5.3. Your own OS

Control is what attracts many OS developers to assembly, often is what leads to or stems from assembly hacking. Note that any system that allows self-development could be qualified an "OS", though it can run "on the top" of an underlying system (much like Linux over Mach or OpenGenera over Unix).

Hence, for easier debugging purpose, you might like to develop your "OS" first as a process running on top of Linux (despite the slowness), then use the Flux OS kit (which grants use of Linux and BSD drivers in your own OS) to make it stand-alone. When your OS is stable, it is time to write your own hardware drivers if you really love that.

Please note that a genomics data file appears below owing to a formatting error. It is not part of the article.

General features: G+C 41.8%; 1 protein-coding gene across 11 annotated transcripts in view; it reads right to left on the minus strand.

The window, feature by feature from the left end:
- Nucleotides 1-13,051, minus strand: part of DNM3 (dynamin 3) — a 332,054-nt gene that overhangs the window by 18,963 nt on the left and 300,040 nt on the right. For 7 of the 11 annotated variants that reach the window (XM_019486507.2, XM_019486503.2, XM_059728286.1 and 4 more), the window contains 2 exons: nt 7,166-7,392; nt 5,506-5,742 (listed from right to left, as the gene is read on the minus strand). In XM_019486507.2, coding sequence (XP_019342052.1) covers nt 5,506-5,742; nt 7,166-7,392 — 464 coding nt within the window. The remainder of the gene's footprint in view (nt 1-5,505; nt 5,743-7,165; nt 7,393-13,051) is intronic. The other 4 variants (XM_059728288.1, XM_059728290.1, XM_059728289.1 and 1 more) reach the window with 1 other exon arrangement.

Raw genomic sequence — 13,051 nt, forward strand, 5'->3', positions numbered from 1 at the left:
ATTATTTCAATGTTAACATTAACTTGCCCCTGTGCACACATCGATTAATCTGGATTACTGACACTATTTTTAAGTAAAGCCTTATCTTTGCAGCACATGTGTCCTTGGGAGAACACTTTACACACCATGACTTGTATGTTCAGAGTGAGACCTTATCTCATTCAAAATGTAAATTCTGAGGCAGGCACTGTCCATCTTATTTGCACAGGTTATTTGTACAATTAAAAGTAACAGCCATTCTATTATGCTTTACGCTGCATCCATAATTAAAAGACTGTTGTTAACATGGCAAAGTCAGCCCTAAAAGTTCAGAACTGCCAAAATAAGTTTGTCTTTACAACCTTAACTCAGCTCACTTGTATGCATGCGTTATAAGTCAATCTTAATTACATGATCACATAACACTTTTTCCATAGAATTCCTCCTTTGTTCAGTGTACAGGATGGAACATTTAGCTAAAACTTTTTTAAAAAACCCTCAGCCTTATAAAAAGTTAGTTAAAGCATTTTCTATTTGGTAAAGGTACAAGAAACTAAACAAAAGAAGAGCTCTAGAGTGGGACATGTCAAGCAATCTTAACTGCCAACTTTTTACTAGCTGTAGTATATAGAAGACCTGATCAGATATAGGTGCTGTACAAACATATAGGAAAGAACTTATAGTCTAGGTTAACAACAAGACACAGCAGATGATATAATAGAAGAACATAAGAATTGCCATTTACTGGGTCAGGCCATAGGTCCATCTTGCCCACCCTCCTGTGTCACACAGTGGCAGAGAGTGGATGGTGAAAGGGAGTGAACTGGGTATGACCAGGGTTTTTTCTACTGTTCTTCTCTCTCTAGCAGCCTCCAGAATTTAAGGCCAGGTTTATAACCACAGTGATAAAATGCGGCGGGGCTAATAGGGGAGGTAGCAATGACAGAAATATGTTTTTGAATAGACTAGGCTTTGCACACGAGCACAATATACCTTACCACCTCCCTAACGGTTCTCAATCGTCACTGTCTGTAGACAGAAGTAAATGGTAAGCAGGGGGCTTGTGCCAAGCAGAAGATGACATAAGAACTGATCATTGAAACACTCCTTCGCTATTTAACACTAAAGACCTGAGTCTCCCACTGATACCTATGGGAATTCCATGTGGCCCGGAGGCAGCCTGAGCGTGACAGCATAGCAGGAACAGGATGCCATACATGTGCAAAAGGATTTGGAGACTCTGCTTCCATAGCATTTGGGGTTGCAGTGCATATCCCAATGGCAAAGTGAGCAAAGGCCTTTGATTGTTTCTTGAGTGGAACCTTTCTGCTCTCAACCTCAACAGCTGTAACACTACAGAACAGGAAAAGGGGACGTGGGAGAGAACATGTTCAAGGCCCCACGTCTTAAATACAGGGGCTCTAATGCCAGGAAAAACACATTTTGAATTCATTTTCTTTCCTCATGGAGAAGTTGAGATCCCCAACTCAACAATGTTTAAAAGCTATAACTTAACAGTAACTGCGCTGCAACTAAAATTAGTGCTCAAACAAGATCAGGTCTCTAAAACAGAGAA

This HOWTO will not cover topics such as bootloader code, getting into 32-bit mode, handling Interrupts, the basics about Intel protected mode or V86/R86 braindeadness, defining your object format and calling conventions.

The main place where to find reliable information about that all, is source code of existing OSes and bootloaders. Lots of pointers are on the following webpage: http://www.tunes.org/Review/OSes.html